Erstwhile Police guitarist Andy Summers made his photographic debut with “Throb,” a series of documentary-like portraits and snapshots that combined the photojournalist immediacy of Annie Liebowitz with an attempt at a more reflective, personal statement. Summers’ latest exhibit, generically titled “Salad Days,” presents selections from “Throb,” as well as landscapes, interiors and compositional studies from the past three years.
He explores a multitude of environments and locations--Montserrat, Bali, Italy, Portugal, Los Angeles--in a broad spectrum of representational styles. Closely cropped fragments of bodies, figures with their heads turned away from the camera and sublime landscapes dissected by man-made objects create a self-conscious sense of the enigmatic or artful, as if Summers were trying to imbue people and situations with plastic significance through the dictates of composition and juxtaposition, essentially an overworked strategy exhausted by advertising rhetoric.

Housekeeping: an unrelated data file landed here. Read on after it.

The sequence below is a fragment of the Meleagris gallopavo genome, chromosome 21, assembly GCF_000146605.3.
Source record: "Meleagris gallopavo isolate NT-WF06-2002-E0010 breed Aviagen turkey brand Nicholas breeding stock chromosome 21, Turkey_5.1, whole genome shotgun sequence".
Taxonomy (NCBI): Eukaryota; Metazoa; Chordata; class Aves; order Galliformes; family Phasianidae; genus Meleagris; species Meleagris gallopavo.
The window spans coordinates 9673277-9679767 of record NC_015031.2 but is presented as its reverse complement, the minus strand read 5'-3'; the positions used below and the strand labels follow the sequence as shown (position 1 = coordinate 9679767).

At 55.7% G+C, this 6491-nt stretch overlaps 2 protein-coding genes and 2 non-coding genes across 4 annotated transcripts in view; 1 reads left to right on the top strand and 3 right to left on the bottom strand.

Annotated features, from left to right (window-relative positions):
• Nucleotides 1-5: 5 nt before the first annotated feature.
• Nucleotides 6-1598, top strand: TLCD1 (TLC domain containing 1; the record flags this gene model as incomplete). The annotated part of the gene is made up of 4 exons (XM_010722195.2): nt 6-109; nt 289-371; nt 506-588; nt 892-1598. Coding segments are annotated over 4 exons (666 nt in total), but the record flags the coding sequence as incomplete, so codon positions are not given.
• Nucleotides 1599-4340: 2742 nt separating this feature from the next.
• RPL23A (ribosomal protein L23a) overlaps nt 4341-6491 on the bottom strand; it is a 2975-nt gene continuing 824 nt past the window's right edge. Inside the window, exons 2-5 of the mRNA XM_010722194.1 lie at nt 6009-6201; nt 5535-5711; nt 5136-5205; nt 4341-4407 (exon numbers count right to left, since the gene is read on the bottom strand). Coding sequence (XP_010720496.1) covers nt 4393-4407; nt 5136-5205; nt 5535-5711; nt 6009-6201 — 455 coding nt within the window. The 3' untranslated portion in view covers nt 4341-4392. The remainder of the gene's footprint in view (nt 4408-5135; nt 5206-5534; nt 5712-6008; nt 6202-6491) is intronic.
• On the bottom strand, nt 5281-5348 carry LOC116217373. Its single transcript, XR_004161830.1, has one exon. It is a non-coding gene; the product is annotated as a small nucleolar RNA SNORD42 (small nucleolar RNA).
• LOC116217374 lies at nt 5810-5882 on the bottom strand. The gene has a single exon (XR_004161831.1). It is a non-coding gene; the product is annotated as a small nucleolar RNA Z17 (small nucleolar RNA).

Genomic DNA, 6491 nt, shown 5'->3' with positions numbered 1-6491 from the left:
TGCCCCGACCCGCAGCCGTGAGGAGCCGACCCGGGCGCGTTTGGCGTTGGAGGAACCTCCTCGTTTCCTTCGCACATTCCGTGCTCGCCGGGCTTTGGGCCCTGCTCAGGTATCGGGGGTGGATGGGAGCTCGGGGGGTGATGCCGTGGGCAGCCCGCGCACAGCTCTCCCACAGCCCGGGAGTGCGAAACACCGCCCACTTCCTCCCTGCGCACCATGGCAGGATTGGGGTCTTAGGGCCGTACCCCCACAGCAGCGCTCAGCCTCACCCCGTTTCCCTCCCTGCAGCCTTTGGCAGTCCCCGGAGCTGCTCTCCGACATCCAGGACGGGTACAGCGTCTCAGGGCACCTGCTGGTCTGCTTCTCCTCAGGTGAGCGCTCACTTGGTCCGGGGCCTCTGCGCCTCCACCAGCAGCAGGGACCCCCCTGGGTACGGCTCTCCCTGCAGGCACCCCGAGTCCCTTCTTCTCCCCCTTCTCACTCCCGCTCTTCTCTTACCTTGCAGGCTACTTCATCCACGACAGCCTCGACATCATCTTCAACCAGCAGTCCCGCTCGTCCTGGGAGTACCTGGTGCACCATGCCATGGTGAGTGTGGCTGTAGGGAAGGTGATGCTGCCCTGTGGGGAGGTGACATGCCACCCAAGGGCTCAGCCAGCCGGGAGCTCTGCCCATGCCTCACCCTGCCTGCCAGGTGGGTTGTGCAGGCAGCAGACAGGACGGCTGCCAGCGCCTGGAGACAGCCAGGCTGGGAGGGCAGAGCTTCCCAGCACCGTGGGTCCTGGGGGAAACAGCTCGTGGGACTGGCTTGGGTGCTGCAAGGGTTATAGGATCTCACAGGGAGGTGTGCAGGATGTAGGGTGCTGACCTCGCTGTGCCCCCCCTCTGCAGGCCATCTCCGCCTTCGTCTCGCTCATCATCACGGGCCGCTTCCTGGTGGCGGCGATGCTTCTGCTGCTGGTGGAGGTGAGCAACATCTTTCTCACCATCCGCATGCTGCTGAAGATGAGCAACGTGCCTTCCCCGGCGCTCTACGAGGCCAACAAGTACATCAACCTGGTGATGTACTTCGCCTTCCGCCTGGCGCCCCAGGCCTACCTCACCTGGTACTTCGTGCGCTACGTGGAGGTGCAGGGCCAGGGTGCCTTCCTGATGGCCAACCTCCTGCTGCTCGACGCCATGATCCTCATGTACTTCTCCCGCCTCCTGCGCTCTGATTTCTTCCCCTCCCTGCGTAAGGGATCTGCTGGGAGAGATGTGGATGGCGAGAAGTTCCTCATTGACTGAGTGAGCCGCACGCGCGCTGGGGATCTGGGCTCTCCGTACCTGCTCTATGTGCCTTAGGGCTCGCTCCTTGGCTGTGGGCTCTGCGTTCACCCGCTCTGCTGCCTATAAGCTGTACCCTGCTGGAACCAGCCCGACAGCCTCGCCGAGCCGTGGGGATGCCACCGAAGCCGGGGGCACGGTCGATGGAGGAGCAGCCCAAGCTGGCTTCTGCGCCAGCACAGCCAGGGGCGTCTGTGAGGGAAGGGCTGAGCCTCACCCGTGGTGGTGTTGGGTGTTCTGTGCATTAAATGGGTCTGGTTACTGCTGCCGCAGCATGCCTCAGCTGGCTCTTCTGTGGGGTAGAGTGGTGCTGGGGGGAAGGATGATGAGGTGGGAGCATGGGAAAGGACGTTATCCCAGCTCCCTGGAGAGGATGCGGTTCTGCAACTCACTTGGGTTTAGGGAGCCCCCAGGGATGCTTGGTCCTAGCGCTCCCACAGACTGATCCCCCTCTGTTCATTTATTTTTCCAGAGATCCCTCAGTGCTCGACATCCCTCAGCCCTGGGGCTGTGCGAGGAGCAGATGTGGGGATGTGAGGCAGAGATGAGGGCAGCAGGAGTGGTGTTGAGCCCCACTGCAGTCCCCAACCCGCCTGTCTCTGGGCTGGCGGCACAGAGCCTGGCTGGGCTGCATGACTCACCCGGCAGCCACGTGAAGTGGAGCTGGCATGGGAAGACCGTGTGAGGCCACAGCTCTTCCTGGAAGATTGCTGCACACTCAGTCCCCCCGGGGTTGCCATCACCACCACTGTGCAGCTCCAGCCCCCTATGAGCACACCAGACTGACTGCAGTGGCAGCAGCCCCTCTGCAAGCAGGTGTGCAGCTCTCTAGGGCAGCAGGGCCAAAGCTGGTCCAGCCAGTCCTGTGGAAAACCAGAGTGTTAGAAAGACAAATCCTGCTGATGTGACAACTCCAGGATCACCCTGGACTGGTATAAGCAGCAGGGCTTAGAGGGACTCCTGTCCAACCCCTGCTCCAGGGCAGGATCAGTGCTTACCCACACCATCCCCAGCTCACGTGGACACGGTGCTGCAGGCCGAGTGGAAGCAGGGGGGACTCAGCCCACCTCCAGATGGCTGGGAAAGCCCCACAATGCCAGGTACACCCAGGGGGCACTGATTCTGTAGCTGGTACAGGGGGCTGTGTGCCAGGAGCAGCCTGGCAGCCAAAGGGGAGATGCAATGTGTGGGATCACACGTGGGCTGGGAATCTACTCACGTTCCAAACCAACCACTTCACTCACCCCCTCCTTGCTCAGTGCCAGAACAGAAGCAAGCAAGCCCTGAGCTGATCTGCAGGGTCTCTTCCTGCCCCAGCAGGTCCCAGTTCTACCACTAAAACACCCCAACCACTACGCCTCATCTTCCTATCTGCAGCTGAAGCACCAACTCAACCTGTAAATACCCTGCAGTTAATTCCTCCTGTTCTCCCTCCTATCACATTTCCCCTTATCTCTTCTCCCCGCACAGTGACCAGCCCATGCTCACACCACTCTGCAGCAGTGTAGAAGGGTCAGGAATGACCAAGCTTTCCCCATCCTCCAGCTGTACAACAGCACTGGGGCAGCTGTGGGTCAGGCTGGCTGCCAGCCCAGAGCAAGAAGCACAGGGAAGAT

He is at his best with pure tonal and formal studies, injecting a stairway in Greece with an Expressionist distortion and ethereal play of light, or imbuing a hanging shirt in a room with a faint spectral quality. While the work has become distinctly more contemplative and contextual, with both a tighter grip on mood and subtler manipulation in the dark room, it is obvious that Summers is still struggling to come to grips with his medium, investigating an infinite number of visual possibilities and antecedents rather than discovering and refining his own distinctive aesthetic. The results are thus extremely uneven and virtually impossible to integrate as a coherent and individual body of work. (Fiona Whitney, 962 N. La Brea Ave., to May 10.)